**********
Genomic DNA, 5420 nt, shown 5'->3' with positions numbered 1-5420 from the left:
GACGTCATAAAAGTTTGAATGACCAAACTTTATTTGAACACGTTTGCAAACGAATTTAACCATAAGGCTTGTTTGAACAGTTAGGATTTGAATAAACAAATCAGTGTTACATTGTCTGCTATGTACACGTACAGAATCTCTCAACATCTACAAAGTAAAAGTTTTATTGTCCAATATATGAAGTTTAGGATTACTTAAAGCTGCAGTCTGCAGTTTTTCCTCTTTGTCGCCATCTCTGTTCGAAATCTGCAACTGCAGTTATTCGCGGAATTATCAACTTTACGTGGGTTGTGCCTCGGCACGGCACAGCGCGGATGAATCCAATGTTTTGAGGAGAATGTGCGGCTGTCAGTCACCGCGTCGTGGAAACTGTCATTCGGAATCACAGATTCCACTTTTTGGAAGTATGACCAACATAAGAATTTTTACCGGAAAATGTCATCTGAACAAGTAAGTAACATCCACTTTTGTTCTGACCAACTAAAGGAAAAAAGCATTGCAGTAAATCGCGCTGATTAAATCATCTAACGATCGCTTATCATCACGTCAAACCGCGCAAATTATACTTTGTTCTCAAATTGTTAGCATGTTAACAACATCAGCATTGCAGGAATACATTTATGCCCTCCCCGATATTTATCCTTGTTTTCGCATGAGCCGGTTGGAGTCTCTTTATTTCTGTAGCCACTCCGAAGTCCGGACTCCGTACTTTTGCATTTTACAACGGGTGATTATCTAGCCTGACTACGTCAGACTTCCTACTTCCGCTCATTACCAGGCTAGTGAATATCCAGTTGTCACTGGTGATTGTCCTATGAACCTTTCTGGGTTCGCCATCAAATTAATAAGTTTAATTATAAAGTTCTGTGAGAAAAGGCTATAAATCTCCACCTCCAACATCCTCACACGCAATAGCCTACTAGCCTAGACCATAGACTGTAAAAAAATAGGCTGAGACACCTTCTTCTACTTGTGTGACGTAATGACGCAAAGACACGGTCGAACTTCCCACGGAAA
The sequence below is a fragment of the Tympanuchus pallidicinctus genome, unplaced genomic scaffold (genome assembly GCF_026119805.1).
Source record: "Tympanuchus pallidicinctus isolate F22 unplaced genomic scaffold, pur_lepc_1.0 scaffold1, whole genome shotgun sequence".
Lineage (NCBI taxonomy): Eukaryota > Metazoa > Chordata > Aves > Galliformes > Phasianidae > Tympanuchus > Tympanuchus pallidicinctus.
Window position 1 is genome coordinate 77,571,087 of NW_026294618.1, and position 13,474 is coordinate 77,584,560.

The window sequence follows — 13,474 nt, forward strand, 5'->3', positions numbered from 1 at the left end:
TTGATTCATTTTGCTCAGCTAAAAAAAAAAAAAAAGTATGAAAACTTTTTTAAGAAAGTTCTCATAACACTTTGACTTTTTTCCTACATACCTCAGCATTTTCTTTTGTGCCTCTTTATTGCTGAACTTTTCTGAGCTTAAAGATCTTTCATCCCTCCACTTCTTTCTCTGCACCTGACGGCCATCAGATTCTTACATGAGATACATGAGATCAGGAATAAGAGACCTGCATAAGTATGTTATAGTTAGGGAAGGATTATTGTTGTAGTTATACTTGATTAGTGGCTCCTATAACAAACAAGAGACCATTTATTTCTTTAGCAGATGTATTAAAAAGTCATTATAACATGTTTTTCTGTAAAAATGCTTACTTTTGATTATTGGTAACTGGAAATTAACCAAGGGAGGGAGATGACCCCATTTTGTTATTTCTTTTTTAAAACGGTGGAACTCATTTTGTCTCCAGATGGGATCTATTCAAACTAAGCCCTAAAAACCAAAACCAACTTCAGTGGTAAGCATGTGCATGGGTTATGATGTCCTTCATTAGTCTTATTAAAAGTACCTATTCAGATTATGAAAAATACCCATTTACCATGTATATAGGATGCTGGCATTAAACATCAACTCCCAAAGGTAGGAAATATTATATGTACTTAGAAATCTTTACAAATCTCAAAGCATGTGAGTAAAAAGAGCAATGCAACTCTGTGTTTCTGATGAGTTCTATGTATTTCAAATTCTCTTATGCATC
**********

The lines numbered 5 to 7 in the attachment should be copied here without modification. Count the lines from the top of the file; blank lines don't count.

Lineage (NCBI taxonomy): Eukaryota > Metazoa > Chordata > Aves > Galliformes > Phasianidae > Tympanuchus > Tympanuchus pallidicinctus.
Window position 1 is genome coordinate 77,571,087 of NW_026294618.1, and position 13,474 is coordinate 77,584,560.

The window sequence follows — 13,474 nt, forward strand, 5'->3', positions numbered from 1 at the left end: